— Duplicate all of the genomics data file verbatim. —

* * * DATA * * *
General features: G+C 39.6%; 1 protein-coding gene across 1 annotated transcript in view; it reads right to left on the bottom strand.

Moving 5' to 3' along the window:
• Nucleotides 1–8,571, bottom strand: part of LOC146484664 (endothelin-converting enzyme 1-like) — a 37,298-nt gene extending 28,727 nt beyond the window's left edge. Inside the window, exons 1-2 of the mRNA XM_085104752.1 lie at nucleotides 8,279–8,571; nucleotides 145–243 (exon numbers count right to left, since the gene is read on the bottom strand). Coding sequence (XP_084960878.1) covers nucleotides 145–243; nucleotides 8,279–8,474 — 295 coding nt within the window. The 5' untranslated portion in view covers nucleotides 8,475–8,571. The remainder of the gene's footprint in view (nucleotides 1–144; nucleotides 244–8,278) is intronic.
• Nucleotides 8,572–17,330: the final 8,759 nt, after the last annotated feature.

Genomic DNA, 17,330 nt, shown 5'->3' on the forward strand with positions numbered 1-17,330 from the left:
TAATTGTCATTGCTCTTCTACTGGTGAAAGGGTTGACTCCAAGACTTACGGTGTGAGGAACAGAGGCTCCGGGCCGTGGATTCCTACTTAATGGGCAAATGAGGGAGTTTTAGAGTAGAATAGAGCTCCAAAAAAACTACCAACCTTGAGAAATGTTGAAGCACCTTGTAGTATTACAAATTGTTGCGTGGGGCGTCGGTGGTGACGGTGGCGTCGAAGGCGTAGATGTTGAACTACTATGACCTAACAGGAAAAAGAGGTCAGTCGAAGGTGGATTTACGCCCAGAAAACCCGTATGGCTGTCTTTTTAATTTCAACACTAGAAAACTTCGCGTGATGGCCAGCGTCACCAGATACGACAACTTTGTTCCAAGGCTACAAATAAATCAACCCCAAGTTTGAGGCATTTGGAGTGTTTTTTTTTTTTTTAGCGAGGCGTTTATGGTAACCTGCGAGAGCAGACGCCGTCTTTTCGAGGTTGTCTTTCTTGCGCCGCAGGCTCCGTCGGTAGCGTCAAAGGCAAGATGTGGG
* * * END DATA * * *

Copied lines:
General features: G+C 39.6%; 1 protein-coding gene across 1 annotated transcript in view; it reads right to left on the bottom strand.

Moving 5' to 3' along the window:
• Nucleotides 1–8,571, bottom strand: part of LOC146484664 (endothelin-converting enzyme 1-like) — a 37,298-nt gene extending 28,727 nt beyond the window's left edge. Inside the window, exons 1-2 of the mRNA XM_085104752.1 lie at nucleotides 8,279–8,571; nucleotides 145–243 (exon numbers count right to left, since the gene is read on the bottom strand). Coding sequence (XP_084960878.1) covers nucleotides 145–243; nucleotides 8,279–8,474 — 295 coding nt within the window. The 5' untranslated portion in view covers nucleotides 8,475–8,571. The remainder of the gene's footprint in view (nucleotides 1–144; nucleotides 244–8,278) is intronic.
• Nucleotides 8,572–17,330: the final 8,759 nt, after the last annotated feature.

Genomic DNA, 17,330 nt, shown 5'->3' on the forward strand with positions numbered 1-17,330 from the left:
TAATTGTCATTGCTCTTCTACTGGTGAAAGGGTTGACTCCAAGACTTACGGTGTGAGGAACAGAGGCTCCGGGCCGTGGATTCCTACTTAATGGGCAAATGAGGGAGTTTTAGAGTAGAATAGAGCTCCAAAAAAACTACCAACCTTGAGAAATGTTGAAGCACCTTGTAGTATTACAAATTGTTGCGTGGGGCGTCGGTGGTGACGGTGGCGTCGAAGGCGTAGATGTTGAACTACTATGACCTAACAGGAAAAAGAGGTCAGTCGAAGGTGGATTTACGCCCAGAAAACCCGTATGGCTGTCTTTTTAATTTCAACACTAGAAAACTTCGCGTGATGGCCAGCGTCACCAGATACGACAACTTTGTTCCAAGGCTACAAATAAATCAACCCCAAGTTTGAGGCATTTGGAGTGTTTTTTTTTTTTTTAGCGAGGCGTTTATGGTAACCTGCGAGAGCAGACGCCGTCTTTTCGAGGTTGTCTTTCTTGCGCCGCAGGCTCCGTCGGTAGCGTCAAAGGCAAGATGTGGG